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Re: [dinosaur] Teleocrater (Middle Triassic, Tanzania), earliest bird-line archosaurs and assembly of dinosaur body plan



Read the paper online (no free download)  at:

http://www.nature.com/articles/nature22037.epdf?shared_access_token=N4PXCCAnFCmHRHVn4BUzDdRgN0jAjWel9jnR3ZoTv0Plvn8Rf_5xK4aLE8T_44du4JAHuru7tne0oP4TXTY7AV9AcOslXnDhIMKTSp--iPq_cvGwlex1KpiPUHvMgNNOWTlFaIEyLf12pLpjK4qluA%3D%3D


The supplementary material (extended diagnosis) is a free pdf:

http://www.nature.com/nature/journal/vaop/ncurrent/extref/nature22037-s1.pdf

On Wed, Apr 12, 2017 at 10:33 AM, Ben Creisler <bcreisler@gmail.com> wrote:

Ben Creisler
bcreisler@gmail.com

A new paper:

Sterling J. Nesbitt, Richard J. Butler, Martín D. Ezcurra, Paul M. Barrett, Michelle R. Stocker, Kenneth D. Angielczyk, Roger M. H. Smith, Christian A. Sidor, Grzegorz Niedźwiedzki, Andrey G. Sennikov & Alan J. Charig (2017)
The earliest bird-line archosaurs and the assembly of the dinosaur body plan.
Nature (advance online publication)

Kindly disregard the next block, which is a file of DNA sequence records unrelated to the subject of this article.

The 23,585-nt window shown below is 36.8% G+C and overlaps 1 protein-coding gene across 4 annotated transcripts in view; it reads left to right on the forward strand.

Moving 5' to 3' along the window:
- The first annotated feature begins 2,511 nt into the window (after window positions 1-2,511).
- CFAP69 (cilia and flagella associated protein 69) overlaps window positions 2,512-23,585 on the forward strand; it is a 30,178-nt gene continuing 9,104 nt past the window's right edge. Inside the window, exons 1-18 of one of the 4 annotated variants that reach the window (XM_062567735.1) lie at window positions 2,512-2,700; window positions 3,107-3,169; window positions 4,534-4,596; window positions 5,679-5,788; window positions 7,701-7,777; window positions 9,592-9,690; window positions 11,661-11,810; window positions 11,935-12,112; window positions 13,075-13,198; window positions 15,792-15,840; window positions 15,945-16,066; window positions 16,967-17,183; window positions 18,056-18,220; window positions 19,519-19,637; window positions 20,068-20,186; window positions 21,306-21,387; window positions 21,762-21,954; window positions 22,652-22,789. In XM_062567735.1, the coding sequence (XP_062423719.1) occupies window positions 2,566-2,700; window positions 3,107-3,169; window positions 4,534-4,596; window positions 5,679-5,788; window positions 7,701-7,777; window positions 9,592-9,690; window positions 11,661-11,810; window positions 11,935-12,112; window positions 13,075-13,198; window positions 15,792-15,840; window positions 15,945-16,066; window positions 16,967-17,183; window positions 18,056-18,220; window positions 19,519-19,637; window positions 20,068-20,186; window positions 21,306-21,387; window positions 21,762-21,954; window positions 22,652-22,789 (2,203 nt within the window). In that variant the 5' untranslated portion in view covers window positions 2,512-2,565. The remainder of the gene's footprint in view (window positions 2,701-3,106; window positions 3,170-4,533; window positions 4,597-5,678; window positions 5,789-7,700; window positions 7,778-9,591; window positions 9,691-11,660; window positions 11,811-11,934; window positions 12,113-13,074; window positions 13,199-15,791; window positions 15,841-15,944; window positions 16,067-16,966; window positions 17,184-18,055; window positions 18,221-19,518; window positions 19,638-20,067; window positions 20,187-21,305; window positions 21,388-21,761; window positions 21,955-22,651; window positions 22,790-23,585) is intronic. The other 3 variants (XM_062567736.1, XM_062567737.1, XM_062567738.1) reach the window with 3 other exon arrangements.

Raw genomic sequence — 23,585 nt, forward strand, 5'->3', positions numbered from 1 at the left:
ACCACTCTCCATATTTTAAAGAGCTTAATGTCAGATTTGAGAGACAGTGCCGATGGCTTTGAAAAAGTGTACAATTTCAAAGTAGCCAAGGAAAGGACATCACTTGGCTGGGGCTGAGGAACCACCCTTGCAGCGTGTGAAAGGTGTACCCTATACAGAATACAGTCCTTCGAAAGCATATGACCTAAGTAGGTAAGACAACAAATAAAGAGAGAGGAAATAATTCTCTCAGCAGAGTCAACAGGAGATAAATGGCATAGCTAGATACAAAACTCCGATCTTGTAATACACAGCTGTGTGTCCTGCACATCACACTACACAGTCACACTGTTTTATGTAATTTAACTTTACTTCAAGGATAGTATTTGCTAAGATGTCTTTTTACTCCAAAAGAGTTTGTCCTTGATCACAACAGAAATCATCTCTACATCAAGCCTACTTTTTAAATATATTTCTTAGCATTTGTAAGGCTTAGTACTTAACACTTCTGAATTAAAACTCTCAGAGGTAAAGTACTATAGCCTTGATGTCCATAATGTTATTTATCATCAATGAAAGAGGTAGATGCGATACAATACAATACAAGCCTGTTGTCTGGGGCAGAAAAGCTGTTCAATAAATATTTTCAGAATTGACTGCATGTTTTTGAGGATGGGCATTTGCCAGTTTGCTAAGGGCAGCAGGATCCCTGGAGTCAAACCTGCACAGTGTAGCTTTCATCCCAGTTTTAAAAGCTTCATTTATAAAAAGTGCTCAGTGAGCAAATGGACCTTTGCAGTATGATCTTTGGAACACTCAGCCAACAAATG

doi:10.1038/nature22037



The relationship between dinosaurs and other reptiles is well established, but the sequence of acquisition of dinosaurian features has been obscured by the scarcity of fossils with transitional morphologies. The closest extinct relatives of dinosaurs either have highly derived morphologies or are known from poorly preserved or incomplete material. Here we describe one of the stratigraphically lowest and phylogenetically earliest members of the avian stem lineage (Avemetatarsalia), Teleocrater rhadinus gen. et sp. nov., from the Middle Triassic epoch. The anatomy of T. rhadinus provides key information that unites several enigmatic taxa from across Pangaea into a previously unrecognized clade, Aphanosauria. This clade is the sister taxon of Ornithodira (pterosaurs and birds) and shortens the ghost lineage inferred at the base of Avemetatarsalia. We demonstrate that several anatomical features long thought to characterize Dinosauria and dinosauriforms evolved much earlier, soon after the bird–crocodylian split, and that the earliest avemetatarsalians retained the crocodylian-like ankle morphology and hindlimb proportions of stem archosaurs and early pseudosuchians. Early avemetatarsalians were substantially more species-rich, widely geographically distributed and morphologically diverse than previously recognized. Moreover, several early dinosauromorphs that were previously used as models to understand dinosaur origins may represent specialized forms rather than the ancestral avemetatarsalian morphology.



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